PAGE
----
We offer a conceptual framework where we identify six distinct sources of innovations – firm, customers, external network, competition, macro-environment, and technology and how they create value for focal firms especially their brand equity. We introduce a taxonomy of various costs and benefits related to innovations. We then argue using our proposed taxonomy to understand the relative strengths of various sources of innovation affecting a firm’s brand equity.
We discuss and compare the relative effects of these sources of innovations on a firm’s brand equity by rank-ordering the sources. The customers and the technology as a source of innovation have the maximum impact on the firm’s brand equity followed by the marginal impact of macro-environment and external network of a firm. The firm itself has a moderate impact on its brand equity, while competition has the minimal impact. Further, we also discuss how the relationship is moderated by different innovation characteristics (nature and type of innovations).
The main practical implication is to create awareness among managers about various costs and benefits of the proposed six sources of innovations and their effects on brand equity. Managers would be able to prioritize their sources of innovation based on firms’ current needs, and whether to focus on lower costs or building higher brand equity in the scarce resource environment.
We offer a comprehensive list of six sources of innovation, build a conceptual framework wherein we discuss the relative strengths of these sources affecting brand equity.
Purpose – Marketers are under increasing pressure to demonstrate the financial return associated with marketing expenditures. Concurrently, more attempts at measuring…
Purpose – Marketers are under increasing pressure to demonstrate the financial return associated with marketing expenditures. Concurrently, more attempts at measuring return on investment from marketing as well as achieving other long-term goals such as building brand equity and increasing shareholder value have been made. As a result of this emphasis, the degree to which advertising budgets are spent efficiently and the impact of these expenditures on the bottom line are an important topic to study.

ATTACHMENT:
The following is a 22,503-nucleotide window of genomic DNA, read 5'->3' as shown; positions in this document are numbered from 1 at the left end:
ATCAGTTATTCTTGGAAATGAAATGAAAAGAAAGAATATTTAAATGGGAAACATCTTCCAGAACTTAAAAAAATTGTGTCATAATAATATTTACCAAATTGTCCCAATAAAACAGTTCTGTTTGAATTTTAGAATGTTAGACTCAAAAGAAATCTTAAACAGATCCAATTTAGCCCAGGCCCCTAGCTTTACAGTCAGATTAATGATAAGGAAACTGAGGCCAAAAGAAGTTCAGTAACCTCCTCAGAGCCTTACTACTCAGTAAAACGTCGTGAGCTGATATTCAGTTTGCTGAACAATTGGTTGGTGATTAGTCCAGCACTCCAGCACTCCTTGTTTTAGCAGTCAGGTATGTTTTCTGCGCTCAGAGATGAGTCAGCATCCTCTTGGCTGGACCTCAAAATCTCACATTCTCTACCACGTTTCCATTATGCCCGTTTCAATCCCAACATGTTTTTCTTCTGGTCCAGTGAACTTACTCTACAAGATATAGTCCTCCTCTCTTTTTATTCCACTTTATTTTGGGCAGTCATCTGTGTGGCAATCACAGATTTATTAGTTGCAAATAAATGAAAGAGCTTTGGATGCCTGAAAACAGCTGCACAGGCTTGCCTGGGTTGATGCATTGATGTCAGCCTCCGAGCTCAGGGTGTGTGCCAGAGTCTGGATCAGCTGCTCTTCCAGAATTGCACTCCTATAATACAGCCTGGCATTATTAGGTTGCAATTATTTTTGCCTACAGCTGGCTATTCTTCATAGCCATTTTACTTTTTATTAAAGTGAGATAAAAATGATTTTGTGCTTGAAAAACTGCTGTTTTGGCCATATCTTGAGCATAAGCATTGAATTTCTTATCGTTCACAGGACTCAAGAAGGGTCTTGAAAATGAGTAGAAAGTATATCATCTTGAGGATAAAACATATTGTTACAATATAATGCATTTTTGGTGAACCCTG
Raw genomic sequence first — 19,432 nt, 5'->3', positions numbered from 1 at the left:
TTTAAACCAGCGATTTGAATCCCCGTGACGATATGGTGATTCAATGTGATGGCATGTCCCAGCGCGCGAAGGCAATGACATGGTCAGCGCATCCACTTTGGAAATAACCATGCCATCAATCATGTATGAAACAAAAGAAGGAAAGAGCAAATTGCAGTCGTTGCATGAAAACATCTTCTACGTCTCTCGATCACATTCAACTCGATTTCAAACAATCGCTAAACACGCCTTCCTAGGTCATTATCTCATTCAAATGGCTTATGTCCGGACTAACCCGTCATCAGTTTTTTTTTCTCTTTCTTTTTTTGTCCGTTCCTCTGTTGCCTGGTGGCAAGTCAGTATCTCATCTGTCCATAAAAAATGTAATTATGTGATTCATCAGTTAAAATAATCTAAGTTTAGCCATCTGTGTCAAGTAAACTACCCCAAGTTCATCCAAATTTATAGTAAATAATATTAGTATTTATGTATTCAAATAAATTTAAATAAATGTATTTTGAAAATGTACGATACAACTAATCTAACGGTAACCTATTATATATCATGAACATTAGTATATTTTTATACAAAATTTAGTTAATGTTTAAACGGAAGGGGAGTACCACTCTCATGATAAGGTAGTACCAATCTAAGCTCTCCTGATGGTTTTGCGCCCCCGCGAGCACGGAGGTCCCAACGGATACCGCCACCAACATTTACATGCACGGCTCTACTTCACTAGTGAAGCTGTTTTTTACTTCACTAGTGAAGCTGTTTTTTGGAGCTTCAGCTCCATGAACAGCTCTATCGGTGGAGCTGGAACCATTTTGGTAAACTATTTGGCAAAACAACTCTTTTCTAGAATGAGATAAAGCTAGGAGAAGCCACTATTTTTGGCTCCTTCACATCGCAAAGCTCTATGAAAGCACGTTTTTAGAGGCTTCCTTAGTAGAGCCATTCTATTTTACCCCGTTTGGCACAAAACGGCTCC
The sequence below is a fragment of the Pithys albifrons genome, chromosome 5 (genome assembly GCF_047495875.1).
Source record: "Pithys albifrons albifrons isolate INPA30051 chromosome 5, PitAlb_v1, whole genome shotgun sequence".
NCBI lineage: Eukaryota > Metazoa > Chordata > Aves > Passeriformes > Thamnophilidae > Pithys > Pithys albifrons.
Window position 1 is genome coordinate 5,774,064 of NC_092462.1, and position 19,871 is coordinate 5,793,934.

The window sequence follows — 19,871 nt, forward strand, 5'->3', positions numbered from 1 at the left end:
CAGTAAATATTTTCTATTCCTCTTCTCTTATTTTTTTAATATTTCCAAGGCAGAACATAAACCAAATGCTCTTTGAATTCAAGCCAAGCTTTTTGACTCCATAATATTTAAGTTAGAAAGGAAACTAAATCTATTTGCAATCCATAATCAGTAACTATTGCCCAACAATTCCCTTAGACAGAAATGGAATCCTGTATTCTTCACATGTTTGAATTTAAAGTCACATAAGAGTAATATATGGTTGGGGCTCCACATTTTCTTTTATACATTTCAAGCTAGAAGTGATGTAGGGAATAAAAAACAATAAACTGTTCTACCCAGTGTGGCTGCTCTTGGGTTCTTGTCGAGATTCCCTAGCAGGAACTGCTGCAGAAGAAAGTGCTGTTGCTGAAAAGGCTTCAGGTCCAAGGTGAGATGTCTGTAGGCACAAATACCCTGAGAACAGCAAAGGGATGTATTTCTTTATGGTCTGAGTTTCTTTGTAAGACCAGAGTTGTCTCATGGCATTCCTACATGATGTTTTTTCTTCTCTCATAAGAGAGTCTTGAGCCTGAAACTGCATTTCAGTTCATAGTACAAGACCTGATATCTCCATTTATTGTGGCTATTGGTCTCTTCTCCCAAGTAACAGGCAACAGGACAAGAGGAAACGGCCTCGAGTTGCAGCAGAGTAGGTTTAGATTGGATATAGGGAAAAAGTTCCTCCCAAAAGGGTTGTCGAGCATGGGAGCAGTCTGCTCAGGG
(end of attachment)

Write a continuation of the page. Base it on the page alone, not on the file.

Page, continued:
Methodology/approach – This study applies data envelopment analysis (DEA) to a group of large firms to assess the degree to which companies spend advertising dollars efficiently and to examine the impact of advertising efficiency on investor behavior and, ultimately, stock prices.
Findings – The analysis reveals that firms that advertise more efficiently are rewarded by investors by positive stock returns.
Research limitations/implications (if applicable) – The study is limited to large enterprises with strong brands within a time frame of only four years.
Practical implications (if applicable) – The results imply that it is advisable for marketing managers not to limit their focus to increasing market-based assets at any cost. The efficiency of their efforts can send a positive signal to investors and contribute to shareholder value enhancement.
Originality/value of the chapter – The chapter finds investors to pay attention not only to the effectiveness of advertising activities but also to their efficiency. The study also demonstrates how DEA and stock return response modeling can be combined to investigate the link between advertising efficiency and investor behavior.
The products of some firms emerge neither from new technology developments nor from attempting to address articulated consumers’ needs, but from a company-internal design-driven approach. To explore this design-driven approach, we propose a construct, design orientation, as a firm’s ability to integrate functionality, aesthetics, and meaning in its new products. We hypothesize relationships between a firm’s design orientation, customer orientation, technological orientation, and willingness to cannibalize on its new product performance.
We use data from surveys of senior marketing executives entrusted with design in 252 US firms, we validate the construct of design orientation and establish its distinctiveness from related constructs of creativity, technological orientation, and customer orientation. Using a structural equation modeling approach, we test the hypotheses and find support for them.
Individually, design orientation, technological orientation, and customer orientation improve new product performance. In addition, customer orientation decreases the positive effect of design orientation while willingness to cannibalize increases the positive effect of design orientation on new product performance.
Implications for theory and/or practice
More than two-thirds of respondents (69%) perceive that their firm can improve its new product performance by increasing its design orientation, an overlooked organizational capability.
Although practitioners have acknowledged the importance of design as a strategic marketing issue, there is little in the literature on how firms can benefit from building capabilities in the design domain, the issue we focus on in this research.